An extensive description of the animal experiment can be found in our previously published reports (2, 59). Our research protocol adhered to the “Principles of Laboratory Animal Care” (National Institutes of Health Publication 85-23, revised 1985) and were approved by the State University of New York at Buffalo Institutional Animal Care and Use Committee. Briefly, 54 normal male Wistar rats purchased in 2 batches of 27 animals each from Harlan Laboratories (Indianapolis, IN) were allowed to acclimatize in a constant-temperature environment (22°C) and a 12:12-h light-dark cycle with free access to standard rat chow and drinking water. Animals were anesthetized with a mixture of ketamine and xylazine (80 and 10 mg/kg, respectively) and killed by exsanguination on 3 successive days at 0.25, 1, 2, 4, 6, 8, 10, 11, and 11.75 h after lights on for time points in the light period and at 12.25, 13, 14, 16, 18, 20, 22, 23, and 23.75 h after lights on for time points in the dark period. Time points were designed with extra equal weight given to light-dark transition periods, as it is likely that more dynamic changes would occur during such transitions. Animals killed at the same time on the 3 successive days were treated as triplicate measurements. Blood was drawn from the abdominal aortic arteries into syringes that contained EDTA (4 mM final concentration) as anticoagulant. Plasma was prepared from blood by centrifugation (2,000 g, 4°C, 15 min), divided into aliquots, and stored at −80°C. Both lungs, along with trachea, were harvested, flash-frozen in liquid nitrogen, and stored at −80°C.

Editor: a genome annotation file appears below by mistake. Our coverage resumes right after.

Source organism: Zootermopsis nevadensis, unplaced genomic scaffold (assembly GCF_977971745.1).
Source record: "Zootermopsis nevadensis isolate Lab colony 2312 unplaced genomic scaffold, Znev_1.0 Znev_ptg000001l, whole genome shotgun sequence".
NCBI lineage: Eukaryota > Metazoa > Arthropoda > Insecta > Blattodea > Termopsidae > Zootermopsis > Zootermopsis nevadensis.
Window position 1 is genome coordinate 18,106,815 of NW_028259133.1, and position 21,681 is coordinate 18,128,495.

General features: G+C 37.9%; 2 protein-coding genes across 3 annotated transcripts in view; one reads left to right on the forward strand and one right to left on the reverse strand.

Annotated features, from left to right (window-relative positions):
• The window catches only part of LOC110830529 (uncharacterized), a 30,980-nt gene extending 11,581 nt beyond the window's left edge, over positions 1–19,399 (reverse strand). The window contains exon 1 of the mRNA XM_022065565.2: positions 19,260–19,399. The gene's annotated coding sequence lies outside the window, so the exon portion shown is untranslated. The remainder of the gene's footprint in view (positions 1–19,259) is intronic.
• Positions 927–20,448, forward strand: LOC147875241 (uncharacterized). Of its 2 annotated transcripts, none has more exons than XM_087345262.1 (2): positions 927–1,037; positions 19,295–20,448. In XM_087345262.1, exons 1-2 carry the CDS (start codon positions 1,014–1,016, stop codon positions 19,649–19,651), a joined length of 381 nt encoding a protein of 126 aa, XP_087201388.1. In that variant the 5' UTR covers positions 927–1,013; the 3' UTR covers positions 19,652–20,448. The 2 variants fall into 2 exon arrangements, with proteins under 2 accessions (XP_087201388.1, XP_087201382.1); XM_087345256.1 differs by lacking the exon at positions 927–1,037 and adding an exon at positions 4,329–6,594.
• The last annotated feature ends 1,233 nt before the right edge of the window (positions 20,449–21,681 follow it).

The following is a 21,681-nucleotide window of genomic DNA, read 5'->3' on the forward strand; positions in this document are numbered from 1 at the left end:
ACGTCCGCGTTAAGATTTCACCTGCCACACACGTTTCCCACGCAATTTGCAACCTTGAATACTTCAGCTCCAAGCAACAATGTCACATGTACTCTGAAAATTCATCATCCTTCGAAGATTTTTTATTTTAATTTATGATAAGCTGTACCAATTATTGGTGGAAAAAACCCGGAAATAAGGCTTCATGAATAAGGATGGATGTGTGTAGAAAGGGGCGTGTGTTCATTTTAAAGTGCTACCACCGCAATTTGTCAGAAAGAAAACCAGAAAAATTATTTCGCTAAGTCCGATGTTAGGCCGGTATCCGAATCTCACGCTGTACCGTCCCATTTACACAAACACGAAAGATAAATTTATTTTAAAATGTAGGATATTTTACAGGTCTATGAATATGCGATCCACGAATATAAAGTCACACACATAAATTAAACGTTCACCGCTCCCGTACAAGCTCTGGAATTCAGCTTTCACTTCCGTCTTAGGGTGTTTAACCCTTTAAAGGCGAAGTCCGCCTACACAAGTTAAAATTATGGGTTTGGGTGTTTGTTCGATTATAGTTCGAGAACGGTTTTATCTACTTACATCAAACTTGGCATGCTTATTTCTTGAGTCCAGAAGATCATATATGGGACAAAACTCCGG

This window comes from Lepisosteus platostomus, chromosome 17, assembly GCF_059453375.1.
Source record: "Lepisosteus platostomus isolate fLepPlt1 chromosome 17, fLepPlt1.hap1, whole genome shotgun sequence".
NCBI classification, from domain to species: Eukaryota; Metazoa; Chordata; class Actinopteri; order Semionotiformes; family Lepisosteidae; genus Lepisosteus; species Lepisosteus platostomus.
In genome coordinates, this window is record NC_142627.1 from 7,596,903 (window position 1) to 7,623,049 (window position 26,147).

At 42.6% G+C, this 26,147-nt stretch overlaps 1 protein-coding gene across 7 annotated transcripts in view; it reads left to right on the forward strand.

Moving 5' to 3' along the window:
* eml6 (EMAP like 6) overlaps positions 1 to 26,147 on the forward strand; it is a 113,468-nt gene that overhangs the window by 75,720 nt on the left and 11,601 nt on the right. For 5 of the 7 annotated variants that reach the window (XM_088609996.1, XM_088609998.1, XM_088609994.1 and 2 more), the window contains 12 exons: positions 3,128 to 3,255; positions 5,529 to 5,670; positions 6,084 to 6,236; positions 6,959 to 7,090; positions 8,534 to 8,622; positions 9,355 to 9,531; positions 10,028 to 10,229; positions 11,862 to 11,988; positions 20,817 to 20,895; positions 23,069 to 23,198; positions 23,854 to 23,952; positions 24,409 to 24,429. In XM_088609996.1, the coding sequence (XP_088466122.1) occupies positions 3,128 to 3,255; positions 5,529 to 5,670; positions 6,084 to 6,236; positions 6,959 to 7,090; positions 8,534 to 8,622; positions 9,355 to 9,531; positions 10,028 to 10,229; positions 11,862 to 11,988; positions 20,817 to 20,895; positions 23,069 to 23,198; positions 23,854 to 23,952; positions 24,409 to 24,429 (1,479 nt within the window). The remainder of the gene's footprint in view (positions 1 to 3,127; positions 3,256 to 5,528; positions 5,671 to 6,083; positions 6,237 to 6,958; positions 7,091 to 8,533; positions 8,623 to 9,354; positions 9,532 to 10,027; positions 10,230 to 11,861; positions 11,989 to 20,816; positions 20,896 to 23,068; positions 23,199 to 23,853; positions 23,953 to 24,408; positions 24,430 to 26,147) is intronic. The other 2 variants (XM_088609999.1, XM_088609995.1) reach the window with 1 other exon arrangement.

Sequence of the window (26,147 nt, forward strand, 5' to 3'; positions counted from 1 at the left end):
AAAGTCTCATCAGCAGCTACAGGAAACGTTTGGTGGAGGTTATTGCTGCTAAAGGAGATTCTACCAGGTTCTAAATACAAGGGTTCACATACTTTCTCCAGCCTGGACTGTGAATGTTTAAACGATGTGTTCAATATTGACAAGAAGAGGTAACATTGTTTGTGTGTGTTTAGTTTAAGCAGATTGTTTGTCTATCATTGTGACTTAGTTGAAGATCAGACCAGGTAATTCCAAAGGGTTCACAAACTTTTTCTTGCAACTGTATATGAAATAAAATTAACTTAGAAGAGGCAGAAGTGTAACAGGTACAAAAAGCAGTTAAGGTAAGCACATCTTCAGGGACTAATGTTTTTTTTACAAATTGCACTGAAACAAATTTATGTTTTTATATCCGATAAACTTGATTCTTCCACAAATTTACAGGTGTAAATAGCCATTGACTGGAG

A mortar and pestle cooled by liquid nitrogen were used to grind whole frozen lung samples into a fine powder, and 100 mg of ground tissue were added to 1 ml of QIAzol lysis reagent (Qiagen Sciences, Germantown, MD). Total RNAs were extracted according to the manufacturer's instructions and were further purified using RNeasy mini columns (RNeasy Mini Kit, Qiagen Sciences). Final RNA preparations were resuspended in RNase-free water and stored at −80°C. RNAs were quantified spectrophotometrically, and purity and integrity were assessed by agarose gel electrophoresis. All samples used for arrays exhibited 260-nm-to-280-nm absorbance ratios of ~2.0, and all showed intact ribosomal 28S and 18S RNA bands in an approximate ratio of 2:1, as visualized by ethidium bromide staining. Isolated RNA from each sample was used to prepare the target according to the manufacturer's protocols. The biotinylated cRNAs were hybridized to 54 individual Affymetrix GeneChips Rat Genome 230_2 (Affymetrix, Santa Clara, CA). The 230_2 chips contain >31,000 different probe sets. The high reproducibility of in situ synthesis of oligonucleotide chips allows accurate comparison of signals generated by samples hybridized to separate arrays. This data set has been submitted to the Gene Expression Omnibus database (GSE25612).